Category Archives: Tunisia

Breathtaking: Anouar Brahem

Anouar Brahem

Anouar Brahem

There is a feeling in the music of Anouar Brahem of being wrapped up and warm.  The oud, with its rubbery pluckings and mellow and honeyed tones seems to blend perfectly with the clarinet which glides and slides from depth to depth.  You may not have travelled this way before, to Djibouti or Beirut, but you are safe. And you feel it.

Astounding is a reference, in the name of this album, to a woman’s eyes.  But really it is a valid a description of the playing and musical vision of Tunisian oud master Anouar Brahem. He is usually placed in the very front lines of the those who play this old Arabian lute instrument; in his rich music and with his wonderfully selected band members, he has moved the instrument forward with grace and nuance.

Albums as perfect as this appear rarely. Tunisian oud maestro Brahem has been one of ECM’s most-revered artists for years, pioneering a superior kind of east-west fusion (although that makes it sound less interesting than it is).

But this quartet recording beats anything I’ve heard from him yet. Dedicated to the late Palestinian poet Mahmoud Darwish, the album’s eight originals trace a continuous arabesque, wind and strings intertwining against a trance-like rhythmic pulse, which at times gets heavy enough to recall Massive Attack’s remix of Nusrat. (The Independent)

The Astounding Eyes Of Rita

Track Listing:

Al Birwa

Dance With Waves

For No Apparent Reason

Galilee Mon Amour

Stopover At Djibouti

The Astounding Eyes Of Rita

The Lover Of Beirut

Waking State

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The music of empty moments: Anouar Brahem

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This record reminds me of a winter afternoon in Tashkent.  Like all grand Soviet-built cities, modern Tashkent (there has been a urban community living around the place for many many centuries) is designed to a familiar and similar urban plan.  Yes, there are the heavily constructed concrete buildings that impose themselves on the all sides. And there are the broad boulevards and streets that make it easy for tanks to roll into place when deemed necessary.

 

But one of the most pleasant aspects of Central Asian (perhaps most former Soviet) cities is  the amount of space given over to parks and green walking areas. Near the gravitational center of the city you’ll find massive open spaces planted with lots of shade and fruit trees. In summer kids tumble on the grass and splash in the fountain if its working. Couples sit on a blanket eating melons and apricots and roasting goat meat kebabs. In winter skaters are on the ice and babuskhas sell hot chestnuts.  Tashkent doesn’t often get snow so on sunny winter days little lean-tos of plastic sheeting pop up as impromptu karaoke stalls along the wide concrete paths that criss-cross the garden.

Timur Park, Tashkent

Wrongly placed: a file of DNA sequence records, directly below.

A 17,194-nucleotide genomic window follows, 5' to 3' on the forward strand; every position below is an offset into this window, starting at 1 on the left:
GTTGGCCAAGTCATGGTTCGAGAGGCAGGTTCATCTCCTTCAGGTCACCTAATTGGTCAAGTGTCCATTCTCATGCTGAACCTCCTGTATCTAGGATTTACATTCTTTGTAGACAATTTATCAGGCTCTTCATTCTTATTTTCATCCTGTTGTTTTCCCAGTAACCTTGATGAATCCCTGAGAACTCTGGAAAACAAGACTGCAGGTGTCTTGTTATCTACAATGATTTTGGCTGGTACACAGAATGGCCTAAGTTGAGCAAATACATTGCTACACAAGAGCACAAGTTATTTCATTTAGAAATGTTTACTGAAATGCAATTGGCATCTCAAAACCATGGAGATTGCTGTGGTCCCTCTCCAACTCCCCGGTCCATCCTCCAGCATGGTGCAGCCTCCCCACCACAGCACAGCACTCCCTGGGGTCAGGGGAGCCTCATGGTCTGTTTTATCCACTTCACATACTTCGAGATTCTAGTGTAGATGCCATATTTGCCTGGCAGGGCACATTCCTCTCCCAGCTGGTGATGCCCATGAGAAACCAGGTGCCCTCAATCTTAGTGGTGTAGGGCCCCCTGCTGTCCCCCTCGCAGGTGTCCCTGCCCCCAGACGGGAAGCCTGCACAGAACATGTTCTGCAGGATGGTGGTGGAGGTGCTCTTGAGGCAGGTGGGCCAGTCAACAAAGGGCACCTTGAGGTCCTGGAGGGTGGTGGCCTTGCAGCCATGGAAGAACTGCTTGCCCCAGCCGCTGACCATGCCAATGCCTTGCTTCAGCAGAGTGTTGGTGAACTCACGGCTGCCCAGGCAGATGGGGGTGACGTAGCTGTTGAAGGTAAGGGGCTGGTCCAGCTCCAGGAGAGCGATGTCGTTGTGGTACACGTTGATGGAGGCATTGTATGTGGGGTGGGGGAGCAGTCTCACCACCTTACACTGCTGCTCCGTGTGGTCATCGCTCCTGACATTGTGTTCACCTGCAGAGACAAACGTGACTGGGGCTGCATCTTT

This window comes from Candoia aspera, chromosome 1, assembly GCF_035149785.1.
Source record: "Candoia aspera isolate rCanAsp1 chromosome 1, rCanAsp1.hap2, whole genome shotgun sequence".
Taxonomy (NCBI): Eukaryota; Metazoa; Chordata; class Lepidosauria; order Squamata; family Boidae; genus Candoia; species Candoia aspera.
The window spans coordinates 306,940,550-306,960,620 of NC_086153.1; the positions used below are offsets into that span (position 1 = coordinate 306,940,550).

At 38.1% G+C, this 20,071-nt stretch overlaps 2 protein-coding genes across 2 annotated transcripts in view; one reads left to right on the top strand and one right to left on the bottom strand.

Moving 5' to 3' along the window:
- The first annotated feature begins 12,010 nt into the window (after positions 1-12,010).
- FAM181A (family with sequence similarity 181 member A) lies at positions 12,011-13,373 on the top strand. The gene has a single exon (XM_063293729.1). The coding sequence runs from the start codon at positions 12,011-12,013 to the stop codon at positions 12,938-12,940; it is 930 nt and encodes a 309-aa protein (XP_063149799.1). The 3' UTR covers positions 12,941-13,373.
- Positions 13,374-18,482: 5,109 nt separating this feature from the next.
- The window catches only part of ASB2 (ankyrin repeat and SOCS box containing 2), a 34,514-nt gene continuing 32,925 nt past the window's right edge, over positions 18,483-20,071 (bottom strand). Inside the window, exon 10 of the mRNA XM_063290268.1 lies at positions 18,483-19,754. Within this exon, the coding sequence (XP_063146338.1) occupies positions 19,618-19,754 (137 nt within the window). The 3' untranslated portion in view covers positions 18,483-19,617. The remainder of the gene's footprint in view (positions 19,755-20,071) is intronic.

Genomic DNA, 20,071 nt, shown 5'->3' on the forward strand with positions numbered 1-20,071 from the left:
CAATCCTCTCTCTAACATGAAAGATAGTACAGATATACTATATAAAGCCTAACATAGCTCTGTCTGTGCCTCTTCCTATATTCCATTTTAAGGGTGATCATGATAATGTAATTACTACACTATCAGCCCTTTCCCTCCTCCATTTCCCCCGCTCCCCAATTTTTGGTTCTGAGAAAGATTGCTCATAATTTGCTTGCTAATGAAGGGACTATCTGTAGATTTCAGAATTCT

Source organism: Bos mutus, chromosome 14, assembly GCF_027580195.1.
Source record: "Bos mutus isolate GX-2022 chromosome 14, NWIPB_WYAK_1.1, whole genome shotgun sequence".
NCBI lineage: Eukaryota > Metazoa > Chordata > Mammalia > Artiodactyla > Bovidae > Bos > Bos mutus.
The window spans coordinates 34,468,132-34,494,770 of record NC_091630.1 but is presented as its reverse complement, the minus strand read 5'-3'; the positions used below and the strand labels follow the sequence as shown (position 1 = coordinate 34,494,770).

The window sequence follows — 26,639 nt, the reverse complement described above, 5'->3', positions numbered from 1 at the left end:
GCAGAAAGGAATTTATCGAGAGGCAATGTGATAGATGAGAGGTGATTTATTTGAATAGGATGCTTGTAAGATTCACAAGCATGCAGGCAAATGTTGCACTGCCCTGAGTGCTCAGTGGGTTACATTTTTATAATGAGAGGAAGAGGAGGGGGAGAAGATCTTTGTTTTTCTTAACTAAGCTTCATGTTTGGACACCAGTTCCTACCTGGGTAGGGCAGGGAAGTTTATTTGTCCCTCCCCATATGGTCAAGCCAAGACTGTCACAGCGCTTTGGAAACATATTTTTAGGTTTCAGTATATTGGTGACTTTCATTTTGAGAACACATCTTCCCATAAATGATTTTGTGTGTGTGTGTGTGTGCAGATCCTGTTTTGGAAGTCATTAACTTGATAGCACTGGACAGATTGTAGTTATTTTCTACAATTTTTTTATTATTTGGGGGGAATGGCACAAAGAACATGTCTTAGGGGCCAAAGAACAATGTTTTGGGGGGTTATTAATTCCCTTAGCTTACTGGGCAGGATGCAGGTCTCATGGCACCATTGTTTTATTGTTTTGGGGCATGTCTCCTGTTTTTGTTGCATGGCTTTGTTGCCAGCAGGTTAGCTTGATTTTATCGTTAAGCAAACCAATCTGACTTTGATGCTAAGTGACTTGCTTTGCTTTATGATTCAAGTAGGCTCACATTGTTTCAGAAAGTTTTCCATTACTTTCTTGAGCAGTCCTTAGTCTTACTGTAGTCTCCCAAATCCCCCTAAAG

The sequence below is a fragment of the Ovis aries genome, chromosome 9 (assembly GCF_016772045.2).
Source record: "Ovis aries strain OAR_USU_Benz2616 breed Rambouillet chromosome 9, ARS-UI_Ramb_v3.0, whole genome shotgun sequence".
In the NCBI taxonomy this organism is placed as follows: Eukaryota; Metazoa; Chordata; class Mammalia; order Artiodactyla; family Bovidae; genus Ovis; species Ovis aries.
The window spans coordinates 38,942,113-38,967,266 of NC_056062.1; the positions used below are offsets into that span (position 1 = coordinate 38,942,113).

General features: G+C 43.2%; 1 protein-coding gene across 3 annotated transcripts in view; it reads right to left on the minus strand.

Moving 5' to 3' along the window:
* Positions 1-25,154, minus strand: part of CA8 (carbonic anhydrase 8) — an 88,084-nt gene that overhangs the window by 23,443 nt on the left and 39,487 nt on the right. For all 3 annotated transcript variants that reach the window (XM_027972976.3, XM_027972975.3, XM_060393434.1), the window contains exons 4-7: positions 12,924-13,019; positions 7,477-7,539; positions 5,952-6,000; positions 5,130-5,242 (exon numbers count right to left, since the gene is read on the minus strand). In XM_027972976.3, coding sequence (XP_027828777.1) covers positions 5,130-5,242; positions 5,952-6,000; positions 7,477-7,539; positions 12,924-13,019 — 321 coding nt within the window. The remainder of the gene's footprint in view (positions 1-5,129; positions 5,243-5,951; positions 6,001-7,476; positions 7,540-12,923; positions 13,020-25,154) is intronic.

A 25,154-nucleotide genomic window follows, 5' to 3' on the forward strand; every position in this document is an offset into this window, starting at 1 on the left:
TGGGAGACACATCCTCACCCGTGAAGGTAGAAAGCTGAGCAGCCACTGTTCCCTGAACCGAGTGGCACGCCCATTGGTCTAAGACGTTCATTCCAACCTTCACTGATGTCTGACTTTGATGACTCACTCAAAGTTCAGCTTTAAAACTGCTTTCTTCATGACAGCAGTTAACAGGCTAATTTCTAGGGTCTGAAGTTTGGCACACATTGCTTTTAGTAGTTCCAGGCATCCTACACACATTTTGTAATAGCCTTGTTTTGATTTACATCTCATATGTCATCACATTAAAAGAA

I visited Tashkent regularly as a transit point to Europe or Asia. And one particular visit stands out in my mind with vivid clarity.  It was a mid-winter afternoon.  The sky was clear and coloured pale blue. The sun was bright but not very strong.  You felt the nip of cold on your knuckles all the time.  My wife and had time to kill. We found a park, named after Timur Lang (Tamerlane), I think.  Though it was a nice day, the place seemed almost entirely deserted.  We ambled around the walkways, looking for nothing in particular in no particular hurry.

 

The karoke stalls were abandoned. They would be full in a few hours though, as Tashkentis seemed to believe singing was especially fun after dark.  A feeling of general emptiness had settled on the garden. Nothing moved very quickly, if at all.  Even the branches were empty of leaves. Once in a while a stiff branch scraped up against another and a whispered crack sounded. There was no music playing and I don’t recall hearing the whoosh of the traffic.

 

For those moments we walked as if in a bubble. Just the quiet shuffle of our feet and breathing kept us company.  It was a gorgeous time and something not quite of this world.

 

When I hear Anouar Brahems record Astrakan Cafe I’m immediately taken back to that silent Central Asian walk.  With his oud and the clarinet and drum of his Turkish friends, he recreates that time and place.  This is the mysterious allure of music.  Sounds replicate and recreate visions and sensations. The record is inspired, of course, by the sounds and cultural atmosphere of Central Asia, the Balkans and the Caucasus’.  Regions of the world where people  are in no rush to finish up at the cafe and where dances can combust suddenly into existence on the echo of distant music.

 

Like all of Brahem’s music this is moody, evocative and dynamic stuff. As cigarette smoke, it sways this way and loops in around itself, never tracing the exact pattern twice but always hanging within reach. The oud, more than any other instrument, is able to  touch those mellow tones that define those places off the beaten track on an off day.  The strings vibrate like honey when plucked and seem to weep real tears.

 

I only wish I could be sitting in a cafe in Mozdok  sipping a muddy coffee as I listened again and again to his music.

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Track Listing:

01 Aube Rouge À Grozny

02 Astrakan Café (1)

03 The Mozdok’s Train

04 Blue Jewels

05 Nihawend Lunga

06 Ashkabad

07 Halfaouine

08 Parfum De Gitane

09 Khotan

10 Karakoum

11 Astara

12 Dar Es Salam

13 Hijaz Pechref

14 Astrakan Café (2)

 

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